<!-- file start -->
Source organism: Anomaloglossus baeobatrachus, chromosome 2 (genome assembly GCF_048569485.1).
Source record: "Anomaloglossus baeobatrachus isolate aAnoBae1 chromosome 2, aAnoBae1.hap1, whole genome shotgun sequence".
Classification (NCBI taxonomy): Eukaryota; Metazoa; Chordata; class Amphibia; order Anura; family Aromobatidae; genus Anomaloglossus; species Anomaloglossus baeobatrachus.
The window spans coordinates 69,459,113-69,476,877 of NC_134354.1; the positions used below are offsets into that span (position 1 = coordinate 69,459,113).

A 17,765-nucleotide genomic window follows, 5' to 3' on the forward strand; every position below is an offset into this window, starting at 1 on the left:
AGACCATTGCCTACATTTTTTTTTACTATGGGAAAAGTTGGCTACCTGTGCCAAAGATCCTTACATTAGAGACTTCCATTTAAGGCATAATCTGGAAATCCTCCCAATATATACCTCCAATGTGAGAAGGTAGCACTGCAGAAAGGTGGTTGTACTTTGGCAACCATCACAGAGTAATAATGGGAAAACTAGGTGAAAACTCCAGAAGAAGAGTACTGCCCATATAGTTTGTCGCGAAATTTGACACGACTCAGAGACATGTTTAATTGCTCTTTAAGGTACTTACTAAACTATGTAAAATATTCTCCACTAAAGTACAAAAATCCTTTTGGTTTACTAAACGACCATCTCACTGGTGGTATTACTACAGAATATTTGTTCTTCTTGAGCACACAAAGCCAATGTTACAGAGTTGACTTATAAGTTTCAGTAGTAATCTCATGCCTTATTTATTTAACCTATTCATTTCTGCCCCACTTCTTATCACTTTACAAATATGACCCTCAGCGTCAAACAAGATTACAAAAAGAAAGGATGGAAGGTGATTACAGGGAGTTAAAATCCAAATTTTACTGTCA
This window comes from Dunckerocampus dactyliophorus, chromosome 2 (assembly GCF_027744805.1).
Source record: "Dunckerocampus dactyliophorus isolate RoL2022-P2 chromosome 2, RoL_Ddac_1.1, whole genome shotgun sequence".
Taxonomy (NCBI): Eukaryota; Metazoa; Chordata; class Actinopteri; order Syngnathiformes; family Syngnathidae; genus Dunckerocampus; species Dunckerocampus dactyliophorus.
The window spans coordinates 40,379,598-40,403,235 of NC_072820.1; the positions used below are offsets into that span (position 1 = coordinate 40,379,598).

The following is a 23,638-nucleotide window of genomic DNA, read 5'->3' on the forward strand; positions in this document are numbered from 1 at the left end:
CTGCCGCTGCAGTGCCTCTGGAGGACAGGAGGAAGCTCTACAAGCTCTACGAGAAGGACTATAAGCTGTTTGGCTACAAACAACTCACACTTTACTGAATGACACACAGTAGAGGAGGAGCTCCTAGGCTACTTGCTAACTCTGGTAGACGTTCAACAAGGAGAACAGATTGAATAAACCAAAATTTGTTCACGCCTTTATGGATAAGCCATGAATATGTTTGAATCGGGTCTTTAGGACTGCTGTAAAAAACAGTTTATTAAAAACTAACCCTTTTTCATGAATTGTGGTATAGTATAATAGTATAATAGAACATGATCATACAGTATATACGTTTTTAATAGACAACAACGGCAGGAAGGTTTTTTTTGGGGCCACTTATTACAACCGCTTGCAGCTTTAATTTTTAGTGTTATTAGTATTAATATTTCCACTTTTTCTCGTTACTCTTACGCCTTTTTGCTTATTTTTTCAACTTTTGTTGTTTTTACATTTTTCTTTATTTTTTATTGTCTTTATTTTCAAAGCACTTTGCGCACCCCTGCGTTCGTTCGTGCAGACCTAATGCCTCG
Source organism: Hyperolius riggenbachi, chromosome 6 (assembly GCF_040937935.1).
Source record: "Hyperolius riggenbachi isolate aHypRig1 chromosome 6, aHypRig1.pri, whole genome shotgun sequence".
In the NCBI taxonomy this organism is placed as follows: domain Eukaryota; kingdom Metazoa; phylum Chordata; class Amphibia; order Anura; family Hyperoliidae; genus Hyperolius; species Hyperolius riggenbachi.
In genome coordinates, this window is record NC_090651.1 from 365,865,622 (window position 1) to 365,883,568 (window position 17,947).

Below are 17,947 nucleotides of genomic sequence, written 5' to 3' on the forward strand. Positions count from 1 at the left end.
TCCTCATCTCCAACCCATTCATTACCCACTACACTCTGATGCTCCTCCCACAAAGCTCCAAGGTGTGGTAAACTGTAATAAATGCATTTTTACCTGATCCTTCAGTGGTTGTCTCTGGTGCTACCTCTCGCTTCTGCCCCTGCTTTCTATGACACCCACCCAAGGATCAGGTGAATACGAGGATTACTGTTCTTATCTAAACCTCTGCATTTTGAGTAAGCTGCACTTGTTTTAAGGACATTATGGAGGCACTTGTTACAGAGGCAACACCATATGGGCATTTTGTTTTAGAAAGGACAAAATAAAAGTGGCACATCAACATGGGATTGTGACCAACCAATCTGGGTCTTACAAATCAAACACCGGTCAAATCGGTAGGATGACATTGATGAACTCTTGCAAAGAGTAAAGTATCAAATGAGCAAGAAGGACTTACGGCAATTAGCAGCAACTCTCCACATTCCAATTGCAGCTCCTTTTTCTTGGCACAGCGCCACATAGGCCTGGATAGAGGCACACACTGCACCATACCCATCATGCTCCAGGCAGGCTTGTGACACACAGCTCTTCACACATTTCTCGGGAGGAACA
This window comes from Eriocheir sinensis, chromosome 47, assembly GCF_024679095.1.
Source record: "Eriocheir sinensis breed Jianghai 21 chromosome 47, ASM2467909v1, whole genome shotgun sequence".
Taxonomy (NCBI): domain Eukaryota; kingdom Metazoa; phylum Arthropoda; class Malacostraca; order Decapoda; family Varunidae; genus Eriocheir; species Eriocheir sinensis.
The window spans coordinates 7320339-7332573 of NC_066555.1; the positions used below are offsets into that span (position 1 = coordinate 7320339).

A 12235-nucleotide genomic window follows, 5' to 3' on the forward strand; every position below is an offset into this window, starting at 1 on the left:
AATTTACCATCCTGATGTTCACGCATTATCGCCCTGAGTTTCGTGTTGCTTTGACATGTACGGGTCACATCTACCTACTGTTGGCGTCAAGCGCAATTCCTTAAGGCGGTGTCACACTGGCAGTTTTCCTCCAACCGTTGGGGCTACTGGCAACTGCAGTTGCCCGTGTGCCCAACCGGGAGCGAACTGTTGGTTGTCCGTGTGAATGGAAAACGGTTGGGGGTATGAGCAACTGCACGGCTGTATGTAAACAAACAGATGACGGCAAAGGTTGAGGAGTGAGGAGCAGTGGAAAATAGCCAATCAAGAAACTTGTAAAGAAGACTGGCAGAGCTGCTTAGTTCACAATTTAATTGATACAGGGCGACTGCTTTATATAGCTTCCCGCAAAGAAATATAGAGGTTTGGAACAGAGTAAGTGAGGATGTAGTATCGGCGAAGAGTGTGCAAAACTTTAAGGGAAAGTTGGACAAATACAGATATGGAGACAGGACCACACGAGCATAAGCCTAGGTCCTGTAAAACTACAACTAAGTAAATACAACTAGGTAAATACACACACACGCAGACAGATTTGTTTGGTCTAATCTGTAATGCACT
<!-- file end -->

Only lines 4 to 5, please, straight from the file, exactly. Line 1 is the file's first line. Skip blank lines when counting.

The window spans coordinates 69,459,113-69,476,877 of NC_134354.1; the positions used below are offsets into that span (position 1 = coordinate 69,459,113).

A 17,765-nucleotide genomic window follows, 5' to 3' on the forward strand; every position below is an offset into this window, starting at 1 on the left: